If you want to eliminate the shells from unshelled sunflower seeds, there are some more easy ways to stop the shell than by hand, which requires a great deal of diligence and time. The fastest way to shell sunflower seeds is to grind them in a seed mill and afterward place them in cold water where the shells will float to the top and can be skimmed off with an opened spoon.
While not as efficient, another option for individuals who don't have seed mills is to place a small number of seeds into the bowl of an electric mixer, pulsing the blender on and off a couple of times until the shells separate yet not too many seeds are crushed. Then dive the seeds into cold water as shown above to separate them from the shells. In any case, shelled sunflower seeds are plentiful in the stores, so there is no compelling reason to go through the trouble except you have reaped them from your garden.
How to Enjoy: A Few Quick Serving Ideas
- Garnish mixed green salads with sunflower seeds.
- Add sunflower seeds to your favorite chicken, tuna, or turkey salad.
- Adding these seeds to scrambled eggs will give them a unique texture and taste.
- Utilize fine ground sunflower seeds to clean your meats with in place of flour.
- Sprinkle sunflower seeds onto hot and cold cereals.
- Sprinkle on a leafy green salad.
- Stir into hot or cold cereal along with toppings.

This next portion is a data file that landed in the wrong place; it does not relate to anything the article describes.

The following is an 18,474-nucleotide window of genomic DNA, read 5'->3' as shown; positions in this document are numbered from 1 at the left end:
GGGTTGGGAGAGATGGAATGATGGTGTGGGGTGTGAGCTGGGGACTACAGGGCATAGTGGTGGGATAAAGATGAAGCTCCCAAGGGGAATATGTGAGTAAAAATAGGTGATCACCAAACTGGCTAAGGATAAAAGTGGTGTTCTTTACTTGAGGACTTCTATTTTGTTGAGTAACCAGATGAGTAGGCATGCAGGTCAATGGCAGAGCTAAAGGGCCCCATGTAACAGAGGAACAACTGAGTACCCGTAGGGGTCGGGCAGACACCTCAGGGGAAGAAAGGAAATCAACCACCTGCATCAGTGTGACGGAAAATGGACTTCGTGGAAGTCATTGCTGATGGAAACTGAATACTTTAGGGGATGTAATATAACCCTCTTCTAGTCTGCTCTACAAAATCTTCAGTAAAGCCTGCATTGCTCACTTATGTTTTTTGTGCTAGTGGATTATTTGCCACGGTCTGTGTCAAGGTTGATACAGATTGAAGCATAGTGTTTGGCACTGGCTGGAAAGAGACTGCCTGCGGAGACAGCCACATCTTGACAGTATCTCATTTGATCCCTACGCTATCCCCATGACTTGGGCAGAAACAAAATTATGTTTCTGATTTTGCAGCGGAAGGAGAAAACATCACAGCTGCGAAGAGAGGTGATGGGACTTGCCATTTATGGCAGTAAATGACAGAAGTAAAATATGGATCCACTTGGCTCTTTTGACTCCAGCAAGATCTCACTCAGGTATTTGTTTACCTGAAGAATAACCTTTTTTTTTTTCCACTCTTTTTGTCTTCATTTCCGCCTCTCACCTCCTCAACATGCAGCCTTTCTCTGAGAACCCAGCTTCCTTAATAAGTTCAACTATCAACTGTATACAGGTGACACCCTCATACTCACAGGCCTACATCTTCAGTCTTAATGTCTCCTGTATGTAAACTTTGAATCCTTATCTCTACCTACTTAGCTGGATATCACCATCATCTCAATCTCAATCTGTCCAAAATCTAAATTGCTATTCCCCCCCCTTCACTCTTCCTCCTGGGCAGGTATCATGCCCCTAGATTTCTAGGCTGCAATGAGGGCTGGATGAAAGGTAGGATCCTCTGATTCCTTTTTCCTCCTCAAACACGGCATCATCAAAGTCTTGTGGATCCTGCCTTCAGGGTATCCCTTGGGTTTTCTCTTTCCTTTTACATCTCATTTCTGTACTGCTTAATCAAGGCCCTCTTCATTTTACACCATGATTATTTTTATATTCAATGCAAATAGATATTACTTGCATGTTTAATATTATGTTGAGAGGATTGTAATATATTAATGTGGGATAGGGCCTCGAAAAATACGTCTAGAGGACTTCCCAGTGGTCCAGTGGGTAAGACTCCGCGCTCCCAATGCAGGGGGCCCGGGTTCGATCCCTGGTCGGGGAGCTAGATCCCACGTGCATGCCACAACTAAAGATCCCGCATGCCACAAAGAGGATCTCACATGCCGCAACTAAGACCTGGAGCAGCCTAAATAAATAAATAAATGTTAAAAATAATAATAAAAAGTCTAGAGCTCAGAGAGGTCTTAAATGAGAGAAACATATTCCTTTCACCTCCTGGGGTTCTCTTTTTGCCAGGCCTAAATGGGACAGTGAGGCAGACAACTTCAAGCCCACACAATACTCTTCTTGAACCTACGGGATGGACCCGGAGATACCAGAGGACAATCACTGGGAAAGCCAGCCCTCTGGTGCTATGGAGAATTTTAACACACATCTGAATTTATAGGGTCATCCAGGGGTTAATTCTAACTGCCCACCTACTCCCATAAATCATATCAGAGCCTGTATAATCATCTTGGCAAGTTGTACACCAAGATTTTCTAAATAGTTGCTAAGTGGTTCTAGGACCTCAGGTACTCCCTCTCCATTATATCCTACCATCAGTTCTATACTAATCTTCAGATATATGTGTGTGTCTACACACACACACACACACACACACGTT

- Sprinkle over fruit or yogurt parfaits.
- Add to veggie burgers.
- Dip a banana or apple in sunflower seed butter.
Sunflower seeds may become blue-green when baked. This is because of a harmless chemical reaction between the seeds' chlorogenic acid and baking soda — but you can reduce the amount of baking soda to minimize this reaction.
Are there any side effects of sunflower seeds?
Sunflowers seeds are usually safe for eating; however, people may encounter some unusual results in some cases. Here are some things that you may feel after eating sunflower seeds.
- The tiny white sunflowers seeds are very high in calcium and calories. Besides, they have high sodium. If you are watching your calorie or sodium intake, you should be careful while eating sunflower seeds.
- The tiny seeds are fully loaded with several health-friendly nutrients but, at the same time, a good source of cadmium. This heavy metal can damage your kidney when present in the body in a high amount over an extensive period. An individual weighing 70 kilos must not consume more than 490 micrograms (mcg) of cadmium in a day for better health.
- If a person intentionally eats sunflower seeds with the shell, it can become problematic for the body to digest it and be passed on to the colon. Overconsumption of sunflower seeds may even become a reason for vomiting.
- Some people may even experience a hypersensitive reaction after eating sunflower seeds. Asthma, mouth swelling, breathlessness, itching of the mouth, skin rashes, high fever, lesions, vomiting, and anaphylaxis are primary symptoms of allergies caused due to the sunflower seeds. If you have a seed allergy or suspect an allergy to sunflower seeds, speak to your healthcare provider for personalized advice.